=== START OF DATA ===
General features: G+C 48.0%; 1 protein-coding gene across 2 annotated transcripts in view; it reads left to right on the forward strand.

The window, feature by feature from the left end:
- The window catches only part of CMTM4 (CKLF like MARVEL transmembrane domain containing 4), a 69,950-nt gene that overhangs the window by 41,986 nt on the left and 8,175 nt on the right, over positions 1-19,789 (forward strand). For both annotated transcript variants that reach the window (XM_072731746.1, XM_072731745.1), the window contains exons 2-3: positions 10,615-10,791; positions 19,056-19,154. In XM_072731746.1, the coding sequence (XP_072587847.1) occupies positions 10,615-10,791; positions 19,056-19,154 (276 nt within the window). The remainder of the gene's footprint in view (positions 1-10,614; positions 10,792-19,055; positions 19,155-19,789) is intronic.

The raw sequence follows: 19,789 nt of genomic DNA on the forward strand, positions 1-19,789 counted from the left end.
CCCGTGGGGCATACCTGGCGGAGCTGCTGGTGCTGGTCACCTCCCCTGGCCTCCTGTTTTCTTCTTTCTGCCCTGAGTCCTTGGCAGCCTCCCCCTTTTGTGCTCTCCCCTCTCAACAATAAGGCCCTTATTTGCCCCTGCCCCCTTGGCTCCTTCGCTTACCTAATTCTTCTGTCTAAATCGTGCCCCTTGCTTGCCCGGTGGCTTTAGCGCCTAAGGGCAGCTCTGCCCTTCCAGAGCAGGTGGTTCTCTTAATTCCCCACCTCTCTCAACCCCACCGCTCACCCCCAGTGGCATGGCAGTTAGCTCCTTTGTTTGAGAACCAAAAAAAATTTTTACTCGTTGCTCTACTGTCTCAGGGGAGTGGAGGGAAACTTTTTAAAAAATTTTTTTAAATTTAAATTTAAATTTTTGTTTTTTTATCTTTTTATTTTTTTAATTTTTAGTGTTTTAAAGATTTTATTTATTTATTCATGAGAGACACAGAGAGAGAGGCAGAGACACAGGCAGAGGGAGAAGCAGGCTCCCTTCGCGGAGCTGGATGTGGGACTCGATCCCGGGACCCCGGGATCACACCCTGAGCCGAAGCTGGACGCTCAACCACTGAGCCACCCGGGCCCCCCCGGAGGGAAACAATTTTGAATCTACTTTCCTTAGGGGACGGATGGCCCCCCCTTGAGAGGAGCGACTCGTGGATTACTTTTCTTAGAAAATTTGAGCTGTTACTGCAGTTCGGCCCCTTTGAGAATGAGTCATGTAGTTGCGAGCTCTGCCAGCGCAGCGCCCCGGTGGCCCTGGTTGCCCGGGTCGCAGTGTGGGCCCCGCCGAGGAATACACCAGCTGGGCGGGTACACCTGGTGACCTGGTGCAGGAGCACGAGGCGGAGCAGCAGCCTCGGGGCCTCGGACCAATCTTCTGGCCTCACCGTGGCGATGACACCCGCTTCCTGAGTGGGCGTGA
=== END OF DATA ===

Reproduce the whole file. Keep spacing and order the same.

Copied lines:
General features: G+C 48.0%; 1 protein-coding gene across 2 annotated transcripts in view; it reads left to right on the forward strand.

The window, feature by feature from the left end:
- The window catches only part of CMTM4 (CKLF like MARVEL transmembrane domain containing 4), a 69,950-nt gene that overhangs the window by 41,986 nt on the left and 8,175 nt on the right, over positions 1-19,789 (forward strand). For both annotated transcript variants that reach the window (XM_072731746.1, XM_072731745.1), the window contains exons 2-3: positions 10,615-10,791; positions 19,056-19,154. In XM_072731746.1, the coding sequence (XP_072587847.1) occupies positions 10,615-10,791; positions 19,056-19,154 (276 nt within the window). The remainder of the gene's footprint in view (positions 1-10,614; positions 10,792-19,055; positions 19,155-19,789) is intronic.

The raw sequence follows: 19,789 nt of genomic DNA on the forward strand, positions 1-19,789 counted from the left end.
CCCGTGGGGCATACCTGGCGGAGCTGCTGGTGCTGGTCACCTCCCCTGGCCTCCTGTTTTCTTCTTTCTGCCCTGAGTCCTTGGCAGCCTCCCCCTTTTGTGCTCTCCCCTCTCAACAATAAGGCCCTTATTTGCCCCTGCCCCCTTGGCTCCTTCGCTTACCTAATTCTTCTGTCTAAATCGTGCCCCTTGCTTGCCCGGTGGCTTTAGCGCCTAAGGGCAGCTCTGCCCTTCCAGAGCAGGTGGTTCTCTTAATTCCCCACCTCTCTCAACCCCACCGCTCACCCCCAGTGGCATGGCAGTTAGCTCCTTTGTTTGAGAACCAAAAAAAATTTTTACTCGTTGCTCTACTGTCTCAGGGGAGTGGAGGGAAACTTTTTAAAAAATTTTTTTAAATTTAAATTTAAATTTTTGTTTTTTTATCTTTTTATTTTTTTAATTTTTAGTGTTTTAAAGATTTTATTTATTTATTCATGAGAGACACAGAGAGAGAGGCAGAGACACAGGCAGAGGGAGAAGCAGGCTCCCTTCGCGGAGCTGGATGTGGGACTCGATCCCGGGACCCCGGGATCACACCCTGAGCCGAAGCTGGACGCTCAACCACTGAGCCACCCGGGCCCCCCCGGAGGGAAACAATTTTGAATCTACTTTCCTTAGGGGACGGATGGCCCCCCCTTGAGAGGAGCGACTCGTGGATTACTTTTCTTAGAAAATTTGAGCTGTTACTGCAGTTCGGCCCCTTTGAGAATGAGTCATGTAGTTGCGAGCTCTGCCAGCGCAGCGCCCCGGTGGCCCTGGTTGCCCGGGTCGCAGTGTGGGCCCCGCCGAGGAATACACCAGCTGGGCGGGTACACCTGGTGACCTGGTGCAGGAGCACGAGGCGGAGCAGCAGCCTCGGGGCCTCGGACCAATCTTCTGGCCTCACCGTGGCGATGACACCCGCTTCCTGAGTGGGCGTGA